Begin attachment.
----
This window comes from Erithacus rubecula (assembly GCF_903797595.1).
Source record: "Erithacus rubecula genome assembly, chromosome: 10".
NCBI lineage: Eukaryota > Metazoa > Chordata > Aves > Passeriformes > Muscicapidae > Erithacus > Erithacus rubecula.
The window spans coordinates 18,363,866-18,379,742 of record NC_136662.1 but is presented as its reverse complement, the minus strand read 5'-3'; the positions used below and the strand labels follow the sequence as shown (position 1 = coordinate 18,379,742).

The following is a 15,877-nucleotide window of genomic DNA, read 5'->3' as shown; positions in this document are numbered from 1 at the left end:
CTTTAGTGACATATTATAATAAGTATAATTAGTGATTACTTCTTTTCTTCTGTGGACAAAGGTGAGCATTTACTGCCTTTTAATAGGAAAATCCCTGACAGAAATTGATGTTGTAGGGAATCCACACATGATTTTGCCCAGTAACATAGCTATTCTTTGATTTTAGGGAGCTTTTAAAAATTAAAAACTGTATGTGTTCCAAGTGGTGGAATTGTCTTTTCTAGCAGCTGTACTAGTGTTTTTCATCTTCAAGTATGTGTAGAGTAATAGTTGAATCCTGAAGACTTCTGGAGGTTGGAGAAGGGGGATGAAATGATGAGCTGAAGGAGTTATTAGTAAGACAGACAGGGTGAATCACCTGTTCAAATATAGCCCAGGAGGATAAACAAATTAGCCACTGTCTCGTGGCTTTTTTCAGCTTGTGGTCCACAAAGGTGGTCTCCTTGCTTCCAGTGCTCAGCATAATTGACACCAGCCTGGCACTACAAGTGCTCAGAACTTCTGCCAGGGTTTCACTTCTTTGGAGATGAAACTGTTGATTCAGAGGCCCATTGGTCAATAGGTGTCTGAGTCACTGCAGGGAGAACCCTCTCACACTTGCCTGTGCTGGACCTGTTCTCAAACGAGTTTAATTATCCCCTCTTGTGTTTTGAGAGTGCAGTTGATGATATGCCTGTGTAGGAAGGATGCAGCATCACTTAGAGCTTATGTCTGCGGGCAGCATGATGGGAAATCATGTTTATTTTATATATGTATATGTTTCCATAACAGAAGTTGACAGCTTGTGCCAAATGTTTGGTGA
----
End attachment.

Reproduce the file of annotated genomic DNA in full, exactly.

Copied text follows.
This window comes from Erithacus rubecula (assembly GCF_903797595.1).
Source record: "Erithacus rubecula genome assembly, chromosome: 10".
NCBI lineage: Eukaryota > Metazoa > Chordata > Aves > Passeriformes > Muscicapidae > Erithacus > Erithacus rubecula.
The window spans coordinates 18,363,866-18,379,742 of record NC_136662.1 but is presented as its reverse complement, the minus strand read 5'-3'; the positions used below and the strand labels follow the sequence as shown (position 1 = coordinate 18,379,742).

The following is a 15,877-nucleotide window of genomic DNA, read 5'->3' as shown; positions in this document are numbered from 1 at the left end:
CTTTAGTGACATATTATAATAAGTATAATTAGTGATTACTTCTTTTCTTCTGTGGACAAAGGTGAGCATTTACTGCCTTTTAATAGGAAAATCCCTGACAGAAATTGATGTTGTAGGGAATCCACACATGATTTTGCCCAGTAACATAGCTATTCTTTGATTTTAGGGAGCTTTTAAAAATTAAAAACTGTATGTGTTCCAAGTGGTGGAATTGTCTTTTCTAGCAGCTGTACTAGTGTTTTTCATCTTCAAGTATGTGTAGAGTAATAGTTGAATCCTGAAGACTTCTGGAGGTTGGAGAAGGGGGATGAAATGATGAGCTGAAGGAGTTATTAGTAAGACAGACAGGGTGAATCACCTGTTCAAATATAGCCCAGGAGGATAAACAAATTAGCCACTGTCTCGTGGCTTTTTTCAGCTTGTGGTCCACAAAGGTGGTCTCCTTGCTTCCAGTGCTCAGCATAATTGACACCAGCCTGGCACTACAAGTGCTCAGAACTTCTGCCAGGGTTTCACTTCTTTGGAGATGAAACTGTTGATTCAGAGGCCCATTGGTCAATAGGTGTCTGAGTCACTGCAGGGAGAACCCTCTCACACTTGCCTGTGCTGGACCTGTTCTCAAACGAGTTTAATTATCCCCTCTTGTGTTTTGAGAGTGCAGTTGATGATATGCCTGTGTAGGAAGGATGCAGCATCACTTAGAGCTTATGTCTGCGGGCAGCATGATGGGAAATCATGTTTATTTTATATATGTATATGTTTCCATAACAGAAGTTGACAGCTTGTGCCAAATGTTTGGTGA